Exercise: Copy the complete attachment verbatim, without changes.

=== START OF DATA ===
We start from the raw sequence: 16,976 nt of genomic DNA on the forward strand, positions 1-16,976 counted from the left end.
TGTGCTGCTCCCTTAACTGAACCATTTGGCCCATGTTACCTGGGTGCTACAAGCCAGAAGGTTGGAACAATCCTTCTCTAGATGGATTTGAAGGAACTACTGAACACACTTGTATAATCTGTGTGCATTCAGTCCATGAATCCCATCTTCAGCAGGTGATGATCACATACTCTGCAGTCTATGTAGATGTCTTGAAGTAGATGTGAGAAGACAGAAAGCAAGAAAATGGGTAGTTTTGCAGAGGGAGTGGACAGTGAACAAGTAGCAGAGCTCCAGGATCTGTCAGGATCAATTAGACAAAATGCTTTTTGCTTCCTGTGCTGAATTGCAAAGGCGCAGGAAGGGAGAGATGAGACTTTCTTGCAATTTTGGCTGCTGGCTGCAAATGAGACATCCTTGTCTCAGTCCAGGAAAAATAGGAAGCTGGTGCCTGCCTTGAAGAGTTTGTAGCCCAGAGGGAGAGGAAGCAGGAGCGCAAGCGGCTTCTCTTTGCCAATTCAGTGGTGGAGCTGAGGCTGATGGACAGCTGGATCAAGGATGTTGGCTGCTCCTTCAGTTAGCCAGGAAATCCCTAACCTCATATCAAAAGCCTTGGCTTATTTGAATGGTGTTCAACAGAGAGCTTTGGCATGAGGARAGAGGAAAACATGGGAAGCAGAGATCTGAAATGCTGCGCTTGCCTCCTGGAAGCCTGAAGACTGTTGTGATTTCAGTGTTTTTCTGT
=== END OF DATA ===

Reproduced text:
We start from the raw sequence: 16,976 nt of genomic DNA on the forward strand, positions 1-16,976 counted from the left end.
TGTGCTGCTCCCTTAACTGAACCATTTGGCCCATGTTACCTGGGTGCTACAAGCCAGAAGGTTGGAACAATCCTTCTCTAGATGGATTTGAAGGAACTACTGAACACACTTGTATAATCTGTGTGCATTCAGTCCATGAATCCCATCTTCAGCAGGTGATGATCACATACTCTGCAGTCTATGTAGATGTCTTGAAGTAGATGTGAGAAGACAGAAAGCAAGAAAATGGGTAGTTTTGCAGAGGGAGTGGACAGTGAACAAGTAGCAGAGCTCCAGGATCTGTCAGGATCAATTAGACAAAATGCTTTTTGCTTCCTGTGCTGAATTGCAAAGGCGCAGGAAGGGAGAGATGAGACTTTCTTGCAATTTTGGCTGCTGGCTGCAAATGAGACATCCTTGTCTCAGTCCAGGAAAAATAGGAAGCTGGTGCCTGCCTTGAAGAGTTTGTAGCCCAGAGGGAGAGGAAGCAGGAGCGCAAGCGGCTTCTCTTTGCCAATTCAGTGGTGGAGCTGAGGCTGATGGACAGCTGGATCAAGGATGTTGGCTGCTCCTTCAGTTAGCCAGGAAATCCCTAACCTCATATCAAAAGCCTTGGCTTATTTGAATGGTGTTCAACAGAGAGCTTTGGCATGAGGARAGAGGAAAACATGGGAAGCAGAGATCTGAAATGCTGCGCTTGCCTCCTGGAAGCCTGAAGACTGTTGTGATTTCAGTGTTTTTCTGT